UAW's Targeted Strikes and Potential Lockouts: What You Need to Know

UAW’s Targeted Strikes and Potential Lockouts

The United Auto Workers (UAW) union is gearing up for a series of targeted strikes against major Detroit automakers – Ford Motor, General Motors, and Stellantis – if new agreements are not reached by the deadline of 11:59 p.m. ET on Thursday. UAW President Shawn Fain has described these plans as “historic,” but they come with potential risks, including the possibility of company lockouts.

UAW's Targeted Strikes and Potential Lockouts: What You Need to Know

Historic Targeted Strikes

These targeted strikes, also known as bottleneck strikes, differ from nationwide actions. Instead of all factories shutting down simultaneously, select plants are strategically chosen. The goal is to disrupt production by impacting key facilities, causing a ripple effect throughout the supply chain. While such strikes are not entirely unprecedented, the approach outlined by President Fain includes initiating targeted strikes at specific plants and then potentially expanding them based on the ongoing negotiations.

Fain has referred to this strategy as a “stand-up strike,” harking back to the UAW’s historic “sit-down” strikes of the 1930s. However, while these strikes may be considered “historic,” their consequences remain uncertain.

Unintended Consequences

One concern is how a strike at one plant might affect others. Additionally, non-striking union members could potentially find themselves facing unemployment if their state permits them to collect benefits due to work stoppages.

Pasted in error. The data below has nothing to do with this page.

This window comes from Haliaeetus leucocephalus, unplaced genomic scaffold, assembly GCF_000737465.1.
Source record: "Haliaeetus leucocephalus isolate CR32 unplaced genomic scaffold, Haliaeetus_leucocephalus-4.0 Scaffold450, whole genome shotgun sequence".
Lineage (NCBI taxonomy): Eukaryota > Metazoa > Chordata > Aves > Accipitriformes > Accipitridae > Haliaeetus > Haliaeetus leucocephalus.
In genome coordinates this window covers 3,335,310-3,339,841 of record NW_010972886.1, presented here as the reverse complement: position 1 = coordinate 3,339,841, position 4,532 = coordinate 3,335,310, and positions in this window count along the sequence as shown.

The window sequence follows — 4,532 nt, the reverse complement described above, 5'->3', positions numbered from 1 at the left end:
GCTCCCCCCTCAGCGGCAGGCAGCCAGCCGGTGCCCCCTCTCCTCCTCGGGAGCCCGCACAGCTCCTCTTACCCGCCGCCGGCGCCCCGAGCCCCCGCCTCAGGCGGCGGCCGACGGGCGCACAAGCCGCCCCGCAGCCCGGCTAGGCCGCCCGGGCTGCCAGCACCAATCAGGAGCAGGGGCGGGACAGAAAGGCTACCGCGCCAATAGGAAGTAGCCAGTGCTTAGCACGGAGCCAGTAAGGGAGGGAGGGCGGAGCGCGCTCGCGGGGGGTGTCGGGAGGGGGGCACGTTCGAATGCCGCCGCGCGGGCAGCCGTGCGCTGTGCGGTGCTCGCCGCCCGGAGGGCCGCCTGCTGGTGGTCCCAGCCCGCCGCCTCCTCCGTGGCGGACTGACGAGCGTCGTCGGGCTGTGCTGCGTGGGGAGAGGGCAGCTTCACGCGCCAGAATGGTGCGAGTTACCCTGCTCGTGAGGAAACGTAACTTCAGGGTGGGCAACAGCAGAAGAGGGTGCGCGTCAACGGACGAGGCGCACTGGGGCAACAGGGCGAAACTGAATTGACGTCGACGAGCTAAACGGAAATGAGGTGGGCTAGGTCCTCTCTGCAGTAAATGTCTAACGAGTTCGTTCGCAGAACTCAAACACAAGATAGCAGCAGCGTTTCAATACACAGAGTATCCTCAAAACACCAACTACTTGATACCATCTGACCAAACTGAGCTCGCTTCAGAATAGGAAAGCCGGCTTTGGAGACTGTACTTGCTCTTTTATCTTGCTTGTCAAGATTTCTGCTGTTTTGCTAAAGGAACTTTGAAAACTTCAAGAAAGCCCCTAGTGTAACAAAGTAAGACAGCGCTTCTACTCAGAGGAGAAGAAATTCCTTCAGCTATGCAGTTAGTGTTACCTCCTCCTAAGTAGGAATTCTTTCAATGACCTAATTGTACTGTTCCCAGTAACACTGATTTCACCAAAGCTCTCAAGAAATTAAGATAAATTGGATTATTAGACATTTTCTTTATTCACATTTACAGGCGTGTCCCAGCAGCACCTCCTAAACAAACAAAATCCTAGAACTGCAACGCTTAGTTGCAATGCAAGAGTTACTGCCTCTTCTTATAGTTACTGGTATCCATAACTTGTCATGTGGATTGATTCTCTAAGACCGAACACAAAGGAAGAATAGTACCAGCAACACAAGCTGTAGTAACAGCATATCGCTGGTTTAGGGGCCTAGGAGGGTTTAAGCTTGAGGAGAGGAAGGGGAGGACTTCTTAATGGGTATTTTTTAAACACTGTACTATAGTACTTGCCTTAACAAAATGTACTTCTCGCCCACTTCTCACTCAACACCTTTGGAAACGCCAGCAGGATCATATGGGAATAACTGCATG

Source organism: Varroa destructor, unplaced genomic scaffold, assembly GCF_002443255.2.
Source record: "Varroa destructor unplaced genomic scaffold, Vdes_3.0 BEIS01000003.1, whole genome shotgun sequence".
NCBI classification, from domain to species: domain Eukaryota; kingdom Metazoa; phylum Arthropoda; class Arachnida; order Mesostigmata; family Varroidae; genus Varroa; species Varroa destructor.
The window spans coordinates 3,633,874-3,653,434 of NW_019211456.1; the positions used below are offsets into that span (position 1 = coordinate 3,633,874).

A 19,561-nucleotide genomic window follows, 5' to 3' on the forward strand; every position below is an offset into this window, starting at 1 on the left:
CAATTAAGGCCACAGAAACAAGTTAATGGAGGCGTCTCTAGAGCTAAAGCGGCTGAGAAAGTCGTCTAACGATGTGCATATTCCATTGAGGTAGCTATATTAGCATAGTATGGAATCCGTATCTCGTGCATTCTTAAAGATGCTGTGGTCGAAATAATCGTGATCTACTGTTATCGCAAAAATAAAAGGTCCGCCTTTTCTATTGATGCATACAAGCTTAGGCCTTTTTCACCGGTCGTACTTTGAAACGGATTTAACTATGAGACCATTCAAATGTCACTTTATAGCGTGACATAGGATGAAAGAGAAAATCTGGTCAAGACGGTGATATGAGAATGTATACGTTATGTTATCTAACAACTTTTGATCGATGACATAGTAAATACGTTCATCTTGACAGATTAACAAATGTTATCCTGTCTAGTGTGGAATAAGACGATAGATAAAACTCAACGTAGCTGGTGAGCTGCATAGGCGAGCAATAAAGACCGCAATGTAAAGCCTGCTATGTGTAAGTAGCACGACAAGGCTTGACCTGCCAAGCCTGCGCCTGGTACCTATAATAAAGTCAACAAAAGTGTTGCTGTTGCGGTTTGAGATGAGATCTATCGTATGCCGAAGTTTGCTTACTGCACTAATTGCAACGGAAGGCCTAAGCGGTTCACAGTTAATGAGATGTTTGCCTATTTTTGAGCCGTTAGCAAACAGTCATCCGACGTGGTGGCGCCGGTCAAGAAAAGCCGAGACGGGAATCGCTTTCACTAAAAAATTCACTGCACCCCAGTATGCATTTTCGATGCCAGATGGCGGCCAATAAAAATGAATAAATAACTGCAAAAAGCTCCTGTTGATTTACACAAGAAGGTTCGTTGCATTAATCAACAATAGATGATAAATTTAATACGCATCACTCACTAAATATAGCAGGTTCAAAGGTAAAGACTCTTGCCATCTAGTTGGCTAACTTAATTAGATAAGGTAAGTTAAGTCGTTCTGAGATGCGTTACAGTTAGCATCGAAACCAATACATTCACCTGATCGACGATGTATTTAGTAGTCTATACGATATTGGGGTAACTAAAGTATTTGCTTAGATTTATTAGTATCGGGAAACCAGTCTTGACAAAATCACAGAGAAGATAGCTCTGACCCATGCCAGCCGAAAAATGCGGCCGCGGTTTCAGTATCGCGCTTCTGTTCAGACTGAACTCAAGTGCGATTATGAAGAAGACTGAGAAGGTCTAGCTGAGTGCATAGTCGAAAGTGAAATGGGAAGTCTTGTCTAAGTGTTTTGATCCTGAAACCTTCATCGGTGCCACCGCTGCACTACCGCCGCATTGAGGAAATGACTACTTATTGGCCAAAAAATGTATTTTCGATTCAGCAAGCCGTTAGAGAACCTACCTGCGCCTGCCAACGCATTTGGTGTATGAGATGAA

Potential for Lockouts

These targeted strikes may also make it easier for companies to hire permanent replacement workers and, more critically, conduct plant lockouts. Labor experts suggest that while this strategy puts pressure on the companies, it also provides them with greater leverage to employ such tactics.

Complexities and Considerations

Plant lockouts, where companies deny access to workers, are relatively more common in other parts of the world than in the United States. However, they have occurred, such as the 10-month lockout of Exxon Mobil workers in Texas that concluded last year.

Automakers have a vested interest in maintaining production amid strikes, particularly given recent challenges posed by supply chain disruptions and the COVID-19 pandemic. Nevertheless, there are complex legal and logistical factors to consider when determining the legality and appropriateness of such actions.

Expired Contracts and Legal Implications

One unique aspect of this situation is that the UAW’s contracts have expired, potentially nullifying certain contract terms, including the “no strike, no lockout” clause. As a result, the union can strike, but it also opens the door for companies to respond with lockouts.

The Role of the Strike Fund

Conducting targeted strikes can be financially advantageous for the union, as it reduces the number of members eligible for “strike pay” from its strike fund. This fund typically provides $500 per week to each eligible member during a strike. However, this calculation does not account for additional expenses, such as healthcare coverage, which can deplete the fund more rapidly.

President Fain has emphasized the importance of unity among UAW members, acknowledging the potential challenges ahead. While these targeted strikes may mark a departure from past practices, they reflect the union’s determination to secure favorable agreements for its members.



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